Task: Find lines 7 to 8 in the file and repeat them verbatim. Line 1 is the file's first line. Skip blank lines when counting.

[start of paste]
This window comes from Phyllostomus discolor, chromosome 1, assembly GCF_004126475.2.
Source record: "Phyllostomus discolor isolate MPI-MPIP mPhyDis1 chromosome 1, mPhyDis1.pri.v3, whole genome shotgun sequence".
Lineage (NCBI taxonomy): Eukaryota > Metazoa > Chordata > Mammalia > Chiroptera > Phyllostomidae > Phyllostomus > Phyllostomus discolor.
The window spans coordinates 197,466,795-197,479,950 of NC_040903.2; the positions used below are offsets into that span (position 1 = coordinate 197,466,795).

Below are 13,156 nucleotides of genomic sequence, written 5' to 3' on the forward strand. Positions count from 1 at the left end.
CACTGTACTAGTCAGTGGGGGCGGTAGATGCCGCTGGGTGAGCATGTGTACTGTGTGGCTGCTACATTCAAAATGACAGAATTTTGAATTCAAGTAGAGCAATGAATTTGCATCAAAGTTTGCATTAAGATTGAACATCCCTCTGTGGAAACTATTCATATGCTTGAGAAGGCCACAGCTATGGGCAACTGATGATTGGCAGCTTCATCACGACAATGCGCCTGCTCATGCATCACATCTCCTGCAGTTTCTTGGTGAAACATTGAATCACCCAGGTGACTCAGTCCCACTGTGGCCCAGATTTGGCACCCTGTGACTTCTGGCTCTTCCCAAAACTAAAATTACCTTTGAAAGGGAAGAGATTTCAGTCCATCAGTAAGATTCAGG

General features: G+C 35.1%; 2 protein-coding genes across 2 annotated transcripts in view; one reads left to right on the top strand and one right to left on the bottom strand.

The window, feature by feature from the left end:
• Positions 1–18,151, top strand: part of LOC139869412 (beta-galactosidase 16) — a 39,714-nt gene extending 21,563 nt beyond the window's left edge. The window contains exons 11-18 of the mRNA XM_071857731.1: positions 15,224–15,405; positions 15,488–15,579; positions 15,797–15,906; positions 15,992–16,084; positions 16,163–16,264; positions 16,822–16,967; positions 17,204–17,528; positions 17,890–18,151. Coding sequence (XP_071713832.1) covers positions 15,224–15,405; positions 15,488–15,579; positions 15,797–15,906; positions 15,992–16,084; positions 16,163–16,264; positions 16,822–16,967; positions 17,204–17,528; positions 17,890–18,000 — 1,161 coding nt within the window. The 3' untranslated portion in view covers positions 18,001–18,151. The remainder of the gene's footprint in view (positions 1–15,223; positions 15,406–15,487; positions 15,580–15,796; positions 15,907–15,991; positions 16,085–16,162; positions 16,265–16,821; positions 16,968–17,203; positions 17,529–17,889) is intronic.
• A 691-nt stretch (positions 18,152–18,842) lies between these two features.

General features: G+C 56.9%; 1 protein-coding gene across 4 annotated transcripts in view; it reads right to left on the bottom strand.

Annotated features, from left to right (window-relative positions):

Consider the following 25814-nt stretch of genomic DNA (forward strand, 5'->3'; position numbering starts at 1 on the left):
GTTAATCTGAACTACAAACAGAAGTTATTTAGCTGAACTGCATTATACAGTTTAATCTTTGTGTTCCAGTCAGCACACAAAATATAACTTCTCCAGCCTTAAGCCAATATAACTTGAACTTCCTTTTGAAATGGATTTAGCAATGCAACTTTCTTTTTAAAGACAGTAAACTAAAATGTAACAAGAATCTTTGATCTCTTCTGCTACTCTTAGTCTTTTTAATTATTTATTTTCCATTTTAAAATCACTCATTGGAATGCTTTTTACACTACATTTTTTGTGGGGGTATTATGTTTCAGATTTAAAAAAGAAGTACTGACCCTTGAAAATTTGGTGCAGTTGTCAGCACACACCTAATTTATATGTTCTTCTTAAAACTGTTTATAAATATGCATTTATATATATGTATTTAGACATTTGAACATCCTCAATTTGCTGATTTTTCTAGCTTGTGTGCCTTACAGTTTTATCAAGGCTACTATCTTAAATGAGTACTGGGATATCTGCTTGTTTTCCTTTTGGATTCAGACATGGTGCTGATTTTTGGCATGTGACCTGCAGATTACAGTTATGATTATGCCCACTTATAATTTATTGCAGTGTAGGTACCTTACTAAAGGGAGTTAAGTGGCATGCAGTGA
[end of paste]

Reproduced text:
General features: G+C 35.1%; 2 protein-coding genes across 2 annotated transcripts in view; one reads left to right on the top strand and one right to left on the bottom strand.

The window, feature by feature from the left end: